Law enforcement officials in North Dakota are the first in the nation to admit to using unmanned Predator drones to conduct surveillance flights. The aircraft are able to fly two miles overhead for hours at a time, allowing police a better opportunity to spy on folks - even without a warrant - without being detected.
The unmanned drones allow the police to monitor a location for hours at a time with no warning to those on the ground below.
What's the big deal, you might ask. If I'm not doing anything untoward in my backyard, why should I care if the cops are flying two miles overhead with cameras and sensors pointed toward me?
It has to do with the way in which "unreasonable" has been defined and redefined over the years. The Founding Fathers were pretty clear in what they meant in the Fourth Amendment - if the police didn't have a warrant, the search was unreasonable. But, over the years, the courts have rendered that term damn near meaningless. In the name of security and efficiency, what was once patently unreasonable has now become the norm.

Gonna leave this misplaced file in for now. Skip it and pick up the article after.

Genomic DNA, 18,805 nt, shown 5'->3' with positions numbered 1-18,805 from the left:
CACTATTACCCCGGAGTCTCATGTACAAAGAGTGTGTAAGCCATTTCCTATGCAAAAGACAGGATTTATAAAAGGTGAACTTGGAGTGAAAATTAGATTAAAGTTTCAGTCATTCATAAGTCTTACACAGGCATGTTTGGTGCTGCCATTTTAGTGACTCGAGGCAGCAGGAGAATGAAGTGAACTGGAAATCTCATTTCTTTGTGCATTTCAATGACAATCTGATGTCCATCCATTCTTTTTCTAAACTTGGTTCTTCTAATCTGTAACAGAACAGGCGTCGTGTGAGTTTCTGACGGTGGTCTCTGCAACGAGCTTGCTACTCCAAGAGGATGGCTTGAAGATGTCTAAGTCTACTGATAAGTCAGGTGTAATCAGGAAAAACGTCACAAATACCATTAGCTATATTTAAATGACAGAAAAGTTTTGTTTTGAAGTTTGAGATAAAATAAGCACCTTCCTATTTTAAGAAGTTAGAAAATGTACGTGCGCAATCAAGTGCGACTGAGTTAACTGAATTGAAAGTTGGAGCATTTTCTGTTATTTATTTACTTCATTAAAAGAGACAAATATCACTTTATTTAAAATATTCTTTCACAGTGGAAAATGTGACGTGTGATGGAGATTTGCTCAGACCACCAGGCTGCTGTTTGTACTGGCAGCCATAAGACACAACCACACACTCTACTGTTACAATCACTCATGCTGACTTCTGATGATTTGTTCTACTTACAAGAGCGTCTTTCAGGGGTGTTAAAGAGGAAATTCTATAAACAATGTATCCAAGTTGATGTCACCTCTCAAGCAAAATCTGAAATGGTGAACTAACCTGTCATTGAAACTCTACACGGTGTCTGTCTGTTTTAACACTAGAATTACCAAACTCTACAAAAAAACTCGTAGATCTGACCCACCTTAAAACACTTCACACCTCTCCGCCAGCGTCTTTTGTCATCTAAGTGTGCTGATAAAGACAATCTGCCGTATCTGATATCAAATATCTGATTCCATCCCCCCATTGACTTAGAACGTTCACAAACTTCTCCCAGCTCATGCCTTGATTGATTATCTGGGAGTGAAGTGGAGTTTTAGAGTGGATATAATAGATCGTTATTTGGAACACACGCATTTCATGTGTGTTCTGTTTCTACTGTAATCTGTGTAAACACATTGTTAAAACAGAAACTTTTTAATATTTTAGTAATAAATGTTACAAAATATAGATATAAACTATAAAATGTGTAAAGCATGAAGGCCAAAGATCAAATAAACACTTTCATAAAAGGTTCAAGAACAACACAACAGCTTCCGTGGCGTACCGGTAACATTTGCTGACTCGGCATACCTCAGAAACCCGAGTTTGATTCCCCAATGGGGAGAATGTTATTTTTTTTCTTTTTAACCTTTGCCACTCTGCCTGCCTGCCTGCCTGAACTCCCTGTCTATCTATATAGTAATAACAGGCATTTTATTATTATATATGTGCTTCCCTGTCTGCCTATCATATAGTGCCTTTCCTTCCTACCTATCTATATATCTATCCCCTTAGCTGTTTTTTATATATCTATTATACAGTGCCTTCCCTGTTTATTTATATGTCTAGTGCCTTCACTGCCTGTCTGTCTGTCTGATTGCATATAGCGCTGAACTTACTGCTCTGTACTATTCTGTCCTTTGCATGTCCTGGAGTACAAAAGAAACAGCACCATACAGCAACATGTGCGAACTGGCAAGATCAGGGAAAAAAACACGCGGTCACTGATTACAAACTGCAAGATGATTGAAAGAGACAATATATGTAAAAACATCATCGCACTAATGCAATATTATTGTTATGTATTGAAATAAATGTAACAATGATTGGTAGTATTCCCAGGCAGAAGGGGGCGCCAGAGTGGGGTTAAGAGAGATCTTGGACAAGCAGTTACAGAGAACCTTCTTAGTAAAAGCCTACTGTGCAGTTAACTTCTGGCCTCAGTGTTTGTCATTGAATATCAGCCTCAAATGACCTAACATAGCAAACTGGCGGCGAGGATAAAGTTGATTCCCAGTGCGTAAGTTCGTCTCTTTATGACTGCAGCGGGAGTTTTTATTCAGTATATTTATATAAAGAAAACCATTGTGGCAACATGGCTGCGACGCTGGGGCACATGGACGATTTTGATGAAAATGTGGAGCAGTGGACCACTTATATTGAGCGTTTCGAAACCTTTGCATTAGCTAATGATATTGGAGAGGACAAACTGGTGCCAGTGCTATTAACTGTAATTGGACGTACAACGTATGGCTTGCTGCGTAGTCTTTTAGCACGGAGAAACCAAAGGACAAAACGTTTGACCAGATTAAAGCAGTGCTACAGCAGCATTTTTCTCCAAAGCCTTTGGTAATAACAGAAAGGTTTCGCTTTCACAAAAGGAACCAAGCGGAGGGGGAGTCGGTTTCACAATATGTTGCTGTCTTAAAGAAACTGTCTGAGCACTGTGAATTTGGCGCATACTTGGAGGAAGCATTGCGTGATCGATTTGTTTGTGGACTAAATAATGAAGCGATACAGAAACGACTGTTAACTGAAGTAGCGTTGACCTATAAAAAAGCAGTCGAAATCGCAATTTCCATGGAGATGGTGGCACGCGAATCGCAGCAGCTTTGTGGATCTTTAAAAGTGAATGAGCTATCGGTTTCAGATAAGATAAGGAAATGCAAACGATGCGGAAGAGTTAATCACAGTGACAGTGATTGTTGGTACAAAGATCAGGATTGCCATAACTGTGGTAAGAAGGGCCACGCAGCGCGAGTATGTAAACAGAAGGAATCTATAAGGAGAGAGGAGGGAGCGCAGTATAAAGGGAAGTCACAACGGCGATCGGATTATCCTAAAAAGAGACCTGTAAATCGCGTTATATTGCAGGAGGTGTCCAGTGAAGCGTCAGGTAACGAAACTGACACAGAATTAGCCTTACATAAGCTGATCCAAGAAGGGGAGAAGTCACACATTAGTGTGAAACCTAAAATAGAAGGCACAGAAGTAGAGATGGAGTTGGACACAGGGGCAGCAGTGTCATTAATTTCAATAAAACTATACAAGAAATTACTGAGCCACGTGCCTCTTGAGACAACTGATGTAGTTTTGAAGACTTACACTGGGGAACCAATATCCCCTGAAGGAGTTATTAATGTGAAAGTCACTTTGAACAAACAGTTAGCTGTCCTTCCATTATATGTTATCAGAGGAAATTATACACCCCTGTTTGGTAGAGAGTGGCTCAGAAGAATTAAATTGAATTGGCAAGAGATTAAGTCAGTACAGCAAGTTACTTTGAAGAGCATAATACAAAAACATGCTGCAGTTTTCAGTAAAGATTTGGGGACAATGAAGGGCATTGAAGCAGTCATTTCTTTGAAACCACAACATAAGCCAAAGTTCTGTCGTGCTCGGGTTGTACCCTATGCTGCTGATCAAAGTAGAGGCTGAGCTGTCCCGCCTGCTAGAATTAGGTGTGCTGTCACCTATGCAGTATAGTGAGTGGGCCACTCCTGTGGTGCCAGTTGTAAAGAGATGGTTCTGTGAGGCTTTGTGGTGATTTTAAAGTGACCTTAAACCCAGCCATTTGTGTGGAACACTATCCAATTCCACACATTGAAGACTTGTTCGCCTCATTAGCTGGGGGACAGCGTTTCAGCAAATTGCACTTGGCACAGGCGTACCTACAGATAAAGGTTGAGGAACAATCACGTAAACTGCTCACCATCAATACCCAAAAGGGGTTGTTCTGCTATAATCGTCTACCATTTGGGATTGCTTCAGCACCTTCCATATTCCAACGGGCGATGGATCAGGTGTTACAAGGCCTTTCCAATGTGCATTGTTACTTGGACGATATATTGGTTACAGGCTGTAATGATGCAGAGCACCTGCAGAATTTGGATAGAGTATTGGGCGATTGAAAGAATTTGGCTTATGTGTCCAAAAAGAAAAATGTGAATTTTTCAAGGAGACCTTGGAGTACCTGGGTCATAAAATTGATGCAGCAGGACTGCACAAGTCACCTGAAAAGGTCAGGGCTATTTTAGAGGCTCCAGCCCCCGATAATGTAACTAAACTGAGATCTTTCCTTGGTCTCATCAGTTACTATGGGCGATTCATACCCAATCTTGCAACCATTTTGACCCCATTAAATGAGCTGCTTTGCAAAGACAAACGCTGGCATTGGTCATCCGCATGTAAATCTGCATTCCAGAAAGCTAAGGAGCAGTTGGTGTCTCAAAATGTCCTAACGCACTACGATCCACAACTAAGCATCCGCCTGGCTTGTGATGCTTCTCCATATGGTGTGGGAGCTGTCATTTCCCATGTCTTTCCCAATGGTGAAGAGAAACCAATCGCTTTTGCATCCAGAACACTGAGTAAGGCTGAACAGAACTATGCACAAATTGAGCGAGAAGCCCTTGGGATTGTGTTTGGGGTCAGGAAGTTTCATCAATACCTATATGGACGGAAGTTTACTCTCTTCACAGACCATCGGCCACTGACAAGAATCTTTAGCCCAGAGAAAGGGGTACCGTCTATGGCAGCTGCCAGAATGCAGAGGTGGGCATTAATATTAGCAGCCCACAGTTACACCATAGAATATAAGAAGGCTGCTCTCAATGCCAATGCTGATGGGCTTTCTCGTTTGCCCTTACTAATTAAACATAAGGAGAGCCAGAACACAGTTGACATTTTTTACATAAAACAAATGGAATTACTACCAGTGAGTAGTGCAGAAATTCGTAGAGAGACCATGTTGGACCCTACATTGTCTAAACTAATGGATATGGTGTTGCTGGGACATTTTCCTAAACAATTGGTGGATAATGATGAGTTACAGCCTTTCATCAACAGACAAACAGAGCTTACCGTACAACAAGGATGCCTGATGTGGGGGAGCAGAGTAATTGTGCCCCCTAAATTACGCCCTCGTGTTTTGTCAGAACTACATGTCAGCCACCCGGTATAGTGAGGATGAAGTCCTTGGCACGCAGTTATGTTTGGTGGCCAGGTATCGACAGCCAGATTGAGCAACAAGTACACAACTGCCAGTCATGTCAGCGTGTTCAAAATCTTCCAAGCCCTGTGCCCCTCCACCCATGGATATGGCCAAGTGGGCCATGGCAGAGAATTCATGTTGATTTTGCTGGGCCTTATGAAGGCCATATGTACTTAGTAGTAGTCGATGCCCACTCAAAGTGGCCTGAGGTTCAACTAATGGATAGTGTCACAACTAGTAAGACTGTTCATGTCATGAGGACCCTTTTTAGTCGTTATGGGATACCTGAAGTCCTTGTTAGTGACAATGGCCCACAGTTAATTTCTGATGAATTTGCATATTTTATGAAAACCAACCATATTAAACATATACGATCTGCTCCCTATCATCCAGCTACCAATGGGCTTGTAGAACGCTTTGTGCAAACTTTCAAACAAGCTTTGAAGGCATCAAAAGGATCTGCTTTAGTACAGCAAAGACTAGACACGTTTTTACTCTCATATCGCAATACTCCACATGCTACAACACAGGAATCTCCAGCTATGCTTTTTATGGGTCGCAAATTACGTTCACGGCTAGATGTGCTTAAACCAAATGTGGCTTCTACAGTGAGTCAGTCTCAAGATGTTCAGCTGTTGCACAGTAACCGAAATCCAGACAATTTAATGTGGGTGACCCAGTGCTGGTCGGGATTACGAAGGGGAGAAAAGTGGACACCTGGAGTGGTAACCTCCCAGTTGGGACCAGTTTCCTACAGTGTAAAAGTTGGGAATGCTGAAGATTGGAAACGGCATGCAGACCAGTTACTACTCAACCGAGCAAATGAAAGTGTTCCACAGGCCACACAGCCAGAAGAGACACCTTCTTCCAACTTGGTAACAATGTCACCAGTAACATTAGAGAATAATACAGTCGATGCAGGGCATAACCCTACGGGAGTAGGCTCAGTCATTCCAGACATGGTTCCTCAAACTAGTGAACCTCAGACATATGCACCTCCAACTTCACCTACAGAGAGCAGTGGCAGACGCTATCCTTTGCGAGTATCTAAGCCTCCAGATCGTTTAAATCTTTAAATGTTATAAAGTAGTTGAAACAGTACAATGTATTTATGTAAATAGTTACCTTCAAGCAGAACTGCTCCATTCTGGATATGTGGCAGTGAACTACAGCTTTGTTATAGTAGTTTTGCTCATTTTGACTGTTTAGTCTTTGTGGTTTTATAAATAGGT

There were no airplanes or helicopters, much less unmanned drones, back in the late eighteenth century. The authors of the Bill of Rights had no inkling of what the Wright Brothers would do at Kitty Hawk. They had no idea what exotic technology we would have at our fingertips in the early twenty-first century.
Any tool that allows the state to snoop on what you're doing behind closed doors (or a gate) is yet another way for the state to deprive you of your right to be left alone. It is another fundamental assault of the notion of limited government - of course you'll never hear Rick Perry, Newt Gingrich or any of the other wingnuts decry the use of the technology.
Less and less of what we do every day is private. The state has no business snooping on its citizens. If they think someone's up to something no good, convince and judge and get a warrant.
In the meantime... smile, you might just be on candid camera.